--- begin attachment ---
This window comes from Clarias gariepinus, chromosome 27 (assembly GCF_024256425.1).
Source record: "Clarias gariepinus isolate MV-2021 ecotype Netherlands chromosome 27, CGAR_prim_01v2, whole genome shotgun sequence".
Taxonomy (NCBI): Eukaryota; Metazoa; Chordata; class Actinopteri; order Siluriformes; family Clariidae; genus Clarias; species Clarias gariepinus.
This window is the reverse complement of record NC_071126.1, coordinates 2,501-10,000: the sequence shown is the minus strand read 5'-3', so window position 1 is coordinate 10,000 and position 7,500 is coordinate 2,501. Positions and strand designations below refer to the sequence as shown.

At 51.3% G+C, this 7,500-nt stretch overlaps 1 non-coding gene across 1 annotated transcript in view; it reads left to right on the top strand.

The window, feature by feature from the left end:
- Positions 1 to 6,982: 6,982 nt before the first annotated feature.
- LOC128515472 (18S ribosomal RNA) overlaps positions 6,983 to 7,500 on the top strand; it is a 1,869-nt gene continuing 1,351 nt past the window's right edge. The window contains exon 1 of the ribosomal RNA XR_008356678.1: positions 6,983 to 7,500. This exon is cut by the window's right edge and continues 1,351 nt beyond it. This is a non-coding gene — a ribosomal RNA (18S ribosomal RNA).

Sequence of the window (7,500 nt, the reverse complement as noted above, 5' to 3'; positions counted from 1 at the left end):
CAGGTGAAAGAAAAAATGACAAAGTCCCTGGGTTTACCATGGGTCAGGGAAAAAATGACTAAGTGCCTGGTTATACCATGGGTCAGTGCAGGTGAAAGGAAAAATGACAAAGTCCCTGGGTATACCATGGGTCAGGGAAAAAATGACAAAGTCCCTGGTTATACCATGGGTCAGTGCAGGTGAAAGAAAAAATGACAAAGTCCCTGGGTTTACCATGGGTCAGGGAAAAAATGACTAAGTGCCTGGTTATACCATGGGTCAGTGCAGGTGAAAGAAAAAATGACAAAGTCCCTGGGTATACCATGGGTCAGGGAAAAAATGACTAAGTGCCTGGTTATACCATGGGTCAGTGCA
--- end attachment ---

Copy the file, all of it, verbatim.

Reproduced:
This window comes from Clarias gariepinus, chromosome 27 (assembly GCF_024256425.1).
Source record: "Clarias gariepinus isolate MV-2021 ecotype Netherlands chromosome 27, CGAR_prim_01v2, whole genome shotgun sequence".
Taxonomy (NCBI): Eukaryota; Metazoa; Chordata; class Actinopteri; order Siluriformes; family Clariidae; genus Clarias; species Clarias gariepinus.
This window is the reverse complement of record NC_071126.1, coordinates 2,501-10,000: the sequence shown is the minus strand read 5'-3', so window position 1 is coordinate 10,000 and position 7,500 is coordinate 2,501. Positions and strand designations below refer to the sequence as shown.

At 51.3% G+C, this 7,500-nt stretch overlaps 1 non-coding gene across 1 annotated transcript in view; it reads left to right on the top strand.

The window, feature by feature from the left end:
- Positions 1 to 6,982: 6,982 nt before the first annotated feature.
- LOC128515472 (18S ribosomal RNA) overlaps positions 6,983 to 7,500 on the top strand; it is a 1,869-nt gene continuing 1,351 nt past the window's right edge. The window contains exon 1 of the ribosomal RNA XR_008356678.1: positions 6,983 to 7,500. This exon is cut by the window's right edge and continues 1,351 nt beyond it. This is a non-coding gene — a ribosomal RNA (18S ribosomal RNA).

Sequence of the window (7,500 nt, the reverse complement as noted above, 5' to 3'; positions counted from 1 at the left end):
CAGGTGAAAGAAAAAATGACAAAGTCCCTGGGTTTACCATGGGTCAGGGAAAAAATGACTAAGTGCCTGGTTATACCATGGGTCAGTGCAGGTGAAAGGAAAAATGACAAAGTCCCTGGGTATACCATGGGTCAGGGAAAAAATGACAAAGTCCCTGGTTATACCATGGGTCAGTGCAGGTGAAAGAAAAAATGACAAAGTCCCTGGGTTTACCATGGGTCAGGGAAAAAATGACTAAGTGCCTGGTTATACCATGGGTCAGTGCAGGTGAAAGAAAAAATGACAAAGTCCCTGGGTATACCATGGGTCAGGGAAAAAATGACTAAGTGCCTGGTTATACCATGGGTCAGTGCA